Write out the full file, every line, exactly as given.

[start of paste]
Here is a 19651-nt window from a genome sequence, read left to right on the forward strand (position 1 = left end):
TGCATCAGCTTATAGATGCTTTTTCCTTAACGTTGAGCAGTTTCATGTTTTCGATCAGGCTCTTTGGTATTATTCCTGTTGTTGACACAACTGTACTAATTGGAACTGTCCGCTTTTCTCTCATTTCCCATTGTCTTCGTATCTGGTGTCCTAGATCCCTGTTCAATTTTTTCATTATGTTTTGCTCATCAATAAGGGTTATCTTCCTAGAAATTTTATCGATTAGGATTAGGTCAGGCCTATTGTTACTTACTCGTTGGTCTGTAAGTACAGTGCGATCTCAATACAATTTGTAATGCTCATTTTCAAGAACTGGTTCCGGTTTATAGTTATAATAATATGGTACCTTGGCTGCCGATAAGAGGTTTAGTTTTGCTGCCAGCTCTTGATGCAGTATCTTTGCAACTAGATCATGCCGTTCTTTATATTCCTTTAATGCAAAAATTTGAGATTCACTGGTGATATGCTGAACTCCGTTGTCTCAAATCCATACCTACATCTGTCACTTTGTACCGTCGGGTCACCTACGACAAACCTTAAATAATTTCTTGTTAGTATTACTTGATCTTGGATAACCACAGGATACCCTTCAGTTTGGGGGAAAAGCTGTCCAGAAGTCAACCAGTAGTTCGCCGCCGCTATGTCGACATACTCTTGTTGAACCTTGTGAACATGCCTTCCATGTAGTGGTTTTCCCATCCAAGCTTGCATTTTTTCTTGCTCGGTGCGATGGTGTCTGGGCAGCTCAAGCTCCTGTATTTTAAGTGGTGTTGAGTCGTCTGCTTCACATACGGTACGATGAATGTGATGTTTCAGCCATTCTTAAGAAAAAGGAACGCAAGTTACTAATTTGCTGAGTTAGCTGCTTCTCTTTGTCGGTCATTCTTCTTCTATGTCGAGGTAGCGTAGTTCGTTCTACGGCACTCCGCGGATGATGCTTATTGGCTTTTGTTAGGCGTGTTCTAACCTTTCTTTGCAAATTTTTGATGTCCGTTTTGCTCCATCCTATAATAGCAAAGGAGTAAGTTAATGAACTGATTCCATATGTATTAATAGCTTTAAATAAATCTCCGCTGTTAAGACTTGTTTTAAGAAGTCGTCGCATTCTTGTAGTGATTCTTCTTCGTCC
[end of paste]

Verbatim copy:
Here is a 19651-nt window from a genome sequence, read left to right on the forward strand (position 1 = left end):
TGCATCAGCTTATAGATGCTTTTTCCTTAACGTTGAGCAGTTTCATGTTTTCGATCAGGCTCTTTGGTATTATTCCTGTTGTTGACACAACTGTACTAATTGGAACTGTCCGCTTTTCTCTCATTTCCCATTGTCTTCGTATCTGGTGTCCTAGATCCCTGTTCAATTTTTTCATTATGTTTTGCTCATCAATAAGGGTTATCTTCCTAGAAATTTTATCGATTAGGATTAGGTCAGGCCTATTGTTACTTACTCGTTGGTCTGTAAGTACAGTGCGATCTCAATACAATTTGTAATGCTCATTTTCAAGAACTGGTTCCGGTTTATAGTTATAATAATATGGTACCTTGGCTGCCGATAAGAGGTTTAGTTTTGCTGCCAGCTCTTGATGCAGTATCTTTGCAACTAGATCATGCCGTTCTTTATATTCCTTTAATGCAAAAATTTGAGATTCACTGGTGATATGCTGAACTCCGTTGTCTCAAATCCATACCTACATCTGTCACTTTGTACCGTCGGGTCACCTACGACAAACCTTAAATAATTTCTTGTTAGTATTACTTGATCTTGGATAACCACAGGATACCCTTCAGTTTGGGGGAAAAGCTGTCCAGAAGTCAACCAGTAGTTCGCCGCCGCTATGTCGACATACTCTTGTTGAACCTTGTGAACATGCCTTCCATGTAGTGGTTTTCCCATCCAAGCTTGCATTTTTTCTTGCTCGGTGCGATGGTGTCTGGGCAGCTCAAGCTCCTGTATTTTAAGTGGTGTTGAGTCGTCTGCTTCACATACGGTACGATGAATGTGATGTTTCAGCCATTCTTAAGAAAAAGGAACGCAAGTTACTAATTTGCTGAGTTAGCTGCTTCTCTTTGTCGGTCATTCTTCTTCTATGTCGAGGTAGCGTAGTTCGTTCTACGGCACTCCGCGGATGATGCTTATTGGCTTTTGTTAGGCGTGTTCTAACCTTTCTTTGCAAATTTTTGATGTCCGTTTTGCTCCATCCTATAATAGCAAAGGAGTAAGTTAATGAACTGATTCCATATGTATTAATAGCTTTAAATAAATCTCCGCTGTTAAGACTTGTTTTAAGAAGTCGTCGCATTCTTGTAGTGATTCTTCTTCGTCC